- I really like the concept of clan culture, though I am not sure if it works well in reality. It’s always nice belonging somewhere, to a team, family, or a clan if you want. Having a mutual purpose, our goals and our enemies, knowing what we are fighting for–it really helps with motivation. It feels great to share success with your team mates, but also to have someone who will encourage you when things do not go well, who will have a warm word for you when you need it the most–just like in a family. That’s a really nice concept, and I know you promote it in your business. I’d love to see how it works in reality, and become a member of the clan.
- Look, I’ve been in sales long enough. I visited dozens of corporations and can tell you that company culture is just a buzzword. Having said that, what really matters to me is working in a results-driven team. I’m not a kind of guy who’d enjoy long daily meetings and presentations and work on in-detail reports and stuff. I like to be out there, or on the call, building rapport with the clients, closing deals. And I like to be rewarded according to the volume of sales I bring to the company. That’s what matters for me, and that’s what we can realistically measure. Whether a business promotes this or that value or attitude to something doesn’t interest me much, because I know it’s never true across the entire organization anyway. It’s impossible to achieve it in the diverse world we live in….
Your research will help you to find the right answer
You should do your homework. Check the website of the company, or google for “[company name] mission statement“, or “[company name] culture“. Checking their social media channels, and values they promote on them, will also help you understand their corporate identity and culture.
Then you can refer to these values, attitudes, and principles, once they ask you about your ideal company culture. But do not make it obvious that you are just repeating things you found on their website. Try to refer to the same values, but in a descriptive way, just like I do in my sample answers.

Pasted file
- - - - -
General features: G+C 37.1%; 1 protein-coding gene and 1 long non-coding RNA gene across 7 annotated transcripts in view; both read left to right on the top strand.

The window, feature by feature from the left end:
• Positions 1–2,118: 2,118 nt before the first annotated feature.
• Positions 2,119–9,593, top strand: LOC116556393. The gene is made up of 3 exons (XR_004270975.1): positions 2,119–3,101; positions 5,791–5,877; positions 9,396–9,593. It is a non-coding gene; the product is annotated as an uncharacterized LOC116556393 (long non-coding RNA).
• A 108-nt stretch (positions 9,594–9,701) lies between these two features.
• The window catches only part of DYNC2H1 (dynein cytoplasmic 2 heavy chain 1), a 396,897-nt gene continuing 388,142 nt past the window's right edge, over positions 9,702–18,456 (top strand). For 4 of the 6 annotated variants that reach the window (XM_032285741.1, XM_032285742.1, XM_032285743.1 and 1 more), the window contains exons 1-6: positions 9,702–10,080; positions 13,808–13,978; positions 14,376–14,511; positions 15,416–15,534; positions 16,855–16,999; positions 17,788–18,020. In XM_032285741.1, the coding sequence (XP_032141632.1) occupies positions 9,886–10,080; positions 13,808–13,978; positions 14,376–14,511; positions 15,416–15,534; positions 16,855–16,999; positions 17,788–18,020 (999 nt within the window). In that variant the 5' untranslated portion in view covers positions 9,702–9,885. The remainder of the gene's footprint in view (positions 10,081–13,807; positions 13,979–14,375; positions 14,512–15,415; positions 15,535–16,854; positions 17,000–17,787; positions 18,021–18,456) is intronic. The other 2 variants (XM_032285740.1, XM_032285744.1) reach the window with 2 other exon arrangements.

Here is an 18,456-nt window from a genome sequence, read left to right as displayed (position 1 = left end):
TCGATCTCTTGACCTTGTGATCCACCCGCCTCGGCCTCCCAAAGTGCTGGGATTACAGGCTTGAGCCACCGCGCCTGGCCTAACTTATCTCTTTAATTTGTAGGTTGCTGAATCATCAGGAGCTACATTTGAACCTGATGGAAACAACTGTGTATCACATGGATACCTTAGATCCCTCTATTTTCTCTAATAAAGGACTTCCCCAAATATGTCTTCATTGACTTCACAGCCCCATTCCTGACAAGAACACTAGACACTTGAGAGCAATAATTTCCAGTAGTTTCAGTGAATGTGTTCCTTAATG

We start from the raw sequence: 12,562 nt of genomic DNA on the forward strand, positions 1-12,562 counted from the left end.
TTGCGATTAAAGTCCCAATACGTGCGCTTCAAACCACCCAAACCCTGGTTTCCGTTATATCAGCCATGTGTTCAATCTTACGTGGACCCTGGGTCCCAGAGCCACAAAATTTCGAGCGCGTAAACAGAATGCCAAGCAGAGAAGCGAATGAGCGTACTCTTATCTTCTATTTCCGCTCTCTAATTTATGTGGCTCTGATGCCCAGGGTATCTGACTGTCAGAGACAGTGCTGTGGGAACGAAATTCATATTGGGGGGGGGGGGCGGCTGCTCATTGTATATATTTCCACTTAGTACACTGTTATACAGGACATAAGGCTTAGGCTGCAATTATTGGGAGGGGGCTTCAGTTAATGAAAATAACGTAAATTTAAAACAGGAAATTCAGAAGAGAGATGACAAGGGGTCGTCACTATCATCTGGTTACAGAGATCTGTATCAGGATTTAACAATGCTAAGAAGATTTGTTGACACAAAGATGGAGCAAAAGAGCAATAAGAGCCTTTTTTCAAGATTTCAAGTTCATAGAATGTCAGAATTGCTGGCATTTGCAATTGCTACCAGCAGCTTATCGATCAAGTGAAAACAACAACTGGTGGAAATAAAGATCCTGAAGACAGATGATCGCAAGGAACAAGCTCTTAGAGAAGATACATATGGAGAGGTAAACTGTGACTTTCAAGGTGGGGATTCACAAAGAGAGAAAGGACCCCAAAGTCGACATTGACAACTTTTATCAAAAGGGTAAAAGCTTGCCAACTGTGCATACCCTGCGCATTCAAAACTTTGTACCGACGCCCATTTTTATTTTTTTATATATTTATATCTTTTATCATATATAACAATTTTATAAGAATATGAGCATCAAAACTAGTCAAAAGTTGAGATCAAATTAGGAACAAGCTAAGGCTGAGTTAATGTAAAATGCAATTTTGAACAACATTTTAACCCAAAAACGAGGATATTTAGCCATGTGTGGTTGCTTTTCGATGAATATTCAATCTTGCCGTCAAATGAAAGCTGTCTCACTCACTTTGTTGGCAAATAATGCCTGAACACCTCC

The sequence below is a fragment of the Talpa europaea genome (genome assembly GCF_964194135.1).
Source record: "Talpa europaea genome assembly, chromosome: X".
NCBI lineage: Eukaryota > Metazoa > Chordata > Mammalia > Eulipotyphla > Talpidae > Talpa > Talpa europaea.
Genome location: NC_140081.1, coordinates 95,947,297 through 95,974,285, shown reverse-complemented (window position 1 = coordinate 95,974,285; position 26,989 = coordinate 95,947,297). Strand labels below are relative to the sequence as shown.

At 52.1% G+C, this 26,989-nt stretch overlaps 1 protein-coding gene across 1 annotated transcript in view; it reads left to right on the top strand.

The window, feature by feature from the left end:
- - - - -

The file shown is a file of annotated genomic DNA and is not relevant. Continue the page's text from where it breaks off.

* Special Tip: This isn’t the only difficult question you will face while interviewing for any decent job. You will face questions about prioritization, dealing with pressure, dealing with ambiguity, and other tricky scenarios that happen in the workplace. If you want to make sure that you stand out with your answers and outclass your competitors, have a look at our Interview Success Package. Up to 10 premium answers to 31 tricky scenario based questions (+ more) will make your life much easier in the interviews. Thank you for checking it out!
Do not be afraid to be unconventional
At the end of the day, each company loves to hire creative managers and engineers, people who can think outside of the box, bring new ideas onboard, people who do not blindly follow the crowds… One way of showing them that you believe to this elite group is using some unconventional answers in an interview.
Why not saying that a company culture is a just a buzzword, that you do not believe in the concept in our diverse corporate world? Check sample answer no. 7 as an example of expressing this attitude. Or you can say that you do not care about the company culture, and focus on your own attitude to your tasks and colleagues. See sample answer no. 7 for inspiration.
Be yourself. Tell them what you think, or even change the question. Mediocre answers won’t take you far, especially when you compete for a job with dozens of other applicants–which is the case for many great jobs.
Negative experience from your last job can serve as an inspiration for your answer
Most people do not seek a new job because they want to work in a certain company. They seek a new job because they can’t stand working with their present employer anymore. And this is often because of the conflicts they have with other employees, heavy workload, need to work overtime non-stop, and for other reasons.
You can base your description of an ideal working environment on your experience. Sample answers no. 1 and no. 5 are great examples of this attitude. It’s simply about finding the reason why you cannot stand your present employment anymore (or could not stand your last job), translate it into values or “company culture”, and say that you are looking for an exact opposite in your new job…
Ready to answer this one? I hope so! Check also 7 sample answers to other tricky interview questions:
- How would you describe your management style?
- What’s your ideal working environment?
- Can you tell me one thing about yourself you wouldn’t want me to know?